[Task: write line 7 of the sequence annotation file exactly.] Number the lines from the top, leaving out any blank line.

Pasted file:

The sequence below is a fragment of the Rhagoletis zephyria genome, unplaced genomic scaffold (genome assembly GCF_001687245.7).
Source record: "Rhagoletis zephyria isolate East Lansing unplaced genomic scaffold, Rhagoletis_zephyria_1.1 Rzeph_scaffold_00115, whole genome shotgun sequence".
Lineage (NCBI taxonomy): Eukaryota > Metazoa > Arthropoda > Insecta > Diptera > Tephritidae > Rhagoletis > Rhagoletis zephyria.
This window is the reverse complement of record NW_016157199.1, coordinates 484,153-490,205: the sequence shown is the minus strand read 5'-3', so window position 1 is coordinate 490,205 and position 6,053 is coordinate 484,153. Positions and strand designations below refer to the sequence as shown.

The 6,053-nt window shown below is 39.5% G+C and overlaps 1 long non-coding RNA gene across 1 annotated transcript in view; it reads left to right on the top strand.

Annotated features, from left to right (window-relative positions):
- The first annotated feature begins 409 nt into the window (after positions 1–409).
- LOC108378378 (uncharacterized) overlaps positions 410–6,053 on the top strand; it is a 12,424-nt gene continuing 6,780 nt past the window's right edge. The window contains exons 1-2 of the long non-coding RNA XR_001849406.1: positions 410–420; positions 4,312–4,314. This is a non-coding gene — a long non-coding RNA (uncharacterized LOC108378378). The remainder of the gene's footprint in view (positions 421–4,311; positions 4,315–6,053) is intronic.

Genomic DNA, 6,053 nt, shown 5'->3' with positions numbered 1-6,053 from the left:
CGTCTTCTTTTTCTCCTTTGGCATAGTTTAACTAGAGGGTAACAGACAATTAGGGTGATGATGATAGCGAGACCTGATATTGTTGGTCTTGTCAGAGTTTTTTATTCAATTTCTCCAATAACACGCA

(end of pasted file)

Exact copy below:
- The first annotated feature begins 409 nt into the window (after positions 1–409).